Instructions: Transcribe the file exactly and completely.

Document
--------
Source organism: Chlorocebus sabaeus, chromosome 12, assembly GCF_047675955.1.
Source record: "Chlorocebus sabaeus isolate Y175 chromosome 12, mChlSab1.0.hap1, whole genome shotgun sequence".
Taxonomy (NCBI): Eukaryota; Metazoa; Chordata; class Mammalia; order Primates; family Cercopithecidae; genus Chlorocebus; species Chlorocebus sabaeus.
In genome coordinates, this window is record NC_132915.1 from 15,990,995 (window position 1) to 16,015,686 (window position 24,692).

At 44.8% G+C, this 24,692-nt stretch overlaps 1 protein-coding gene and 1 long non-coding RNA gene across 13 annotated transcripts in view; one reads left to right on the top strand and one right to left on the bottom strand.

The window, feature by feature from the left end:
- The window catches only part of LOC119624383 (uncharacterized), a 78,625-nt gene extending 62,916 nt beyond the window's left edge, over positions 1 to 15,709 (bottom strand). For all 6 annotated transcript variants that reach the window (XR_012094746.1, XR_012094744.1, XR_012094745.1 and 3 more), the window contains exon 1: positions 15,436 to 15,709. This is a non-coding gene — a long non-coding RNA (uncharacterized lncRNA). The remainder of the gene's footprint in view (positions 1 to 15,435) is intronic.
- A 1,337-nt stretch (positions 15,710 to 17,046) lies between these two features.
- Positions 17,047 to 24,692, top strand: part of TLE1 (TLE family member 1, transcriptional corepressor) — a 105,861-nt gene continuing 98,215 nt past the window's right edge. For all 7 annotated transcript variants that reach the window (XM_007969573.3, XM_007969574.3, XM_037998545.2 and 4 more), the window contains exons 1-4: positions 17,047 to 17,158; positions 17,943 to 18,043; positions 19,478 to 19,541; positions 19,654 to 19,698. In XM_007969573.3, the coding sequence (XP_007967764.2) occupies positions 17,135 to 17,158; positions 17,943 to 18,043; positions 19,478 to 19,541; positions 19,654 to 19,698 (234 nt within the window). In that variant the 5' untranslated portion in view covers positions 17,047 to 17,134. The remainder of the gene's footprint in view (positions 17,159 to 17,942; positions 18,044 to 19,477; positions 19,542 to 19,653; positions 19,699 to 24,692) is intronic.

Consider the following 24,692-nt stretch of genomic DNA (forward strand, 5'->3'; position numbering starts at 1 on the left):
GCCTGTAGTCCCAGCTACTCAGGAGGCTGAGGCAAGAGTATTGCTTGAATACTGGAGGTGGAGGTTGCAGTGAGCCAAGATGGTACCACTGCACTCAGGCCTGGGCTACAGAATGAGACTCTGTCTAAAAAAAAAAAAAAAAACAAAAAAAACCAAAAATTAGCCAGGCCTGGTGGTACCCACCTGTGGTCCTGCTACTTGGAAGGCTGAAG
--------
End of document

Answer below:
Source organism: Chlorocebus sabaeus, chromosome 12, assembly GCF_047675955.1.
Source record: "Chlorocebus sabaeus isolate Y175 chromosome 12, mChlSab1.0.hap1, whole genome shotgun sequence".
Taxonomy (NCBI): Eukaryota; Metazoa; Chordata; class Mammalia; order Primates; family Cercopithecidae; genus Chlorocebus; species Chlorocebus sabaeus.
In genome coordinates, this window is record NC_132915.1 from 15,990,995 (window position 1) to 16,015,686 (window position 24,692).

At 44.8% G+C, this 24,692-nt stretch overlaps 1 protein-coding gene and 1 long non-coding RNA gene across 13 annotated transcripts in view; one reads left to right on the top strand and one right to left on the bottom strand.

The window, feature by feature from the left end:
- The window catches only part of LOC119624383 (uncharacterized), a 78,625-nt gene extending 62,916 nt beyond the window's left edge, over positions 1 to 15,709 (bottom strand). For all 6 annotated transcript variants that reach the window (XR_012094746.1, XR_012094744.1, XR_012094745.1 and 3 more), the window contains exon 1: positions 15,436 to 15,709. This is a non-coding gene — a long non-coding RNA (uncharacterized lncRNA). The remainder of the gene's footprint in view (positions 1 to 15,435) is intronic.
- A 1,337-nt stretch (positions 15,710 to 17,046) lies between these two features.
- Positions 17,047 to 24,692, top strand: part of TLE1 (TLE family member 1, transcriptional corepressor) — a 105,861-nt gene continuing 98,215 nt past the window's right edge. For all 7 annotated transcript variants that reach the window (XM_007969573.3, XM_007969574.3, XM_037998545.2 and 4 more), the window contains exons 1-4: positions 17,047 to 17,158; positions 17,943 to 18,043; positions 19,478 to 19,541; positions 19,654 to 19,698. In XM_007969573.3, the coding sequence (XP_007967764.2) occupies positions 17,135 to 17,158; positions 17,943 to 18,043; positions 19,478 to 19,541; positions 19,654 to 19,698 (234 nt within the window). In that variant the 5' untranslated portion in view covers positions 17,047 to 17,134. The remainder of the gene's footprint in view (positions 17,159 to 17,942; positions 18,044 to 19,477; positions 19,542 to 19,653; positions 19,699 to 24,692) is intronic.

Consider the following 24,692-nt stretch of genomic DNA (forward strand, 5'->3'; position numbering starts at 1 on the left):
GCCTGTAGTCCCAGCTACTCAGGAGGCTGAGGCAAGAGTATTGCTTGAATACTGGAGGTGGAGGTTGCAGTGAGCCAAGATGGTACCACTGCACTCAGGCCTGGGCTACAGAATGAGACTCTGTCTAAAAAAAAAAAAAAAAACAAAAAAAACCAAAAATTAGCCAGGCCTGGTGGTACCCACCTGTGGTCCTGCTACTTGGAAGGCTGAAG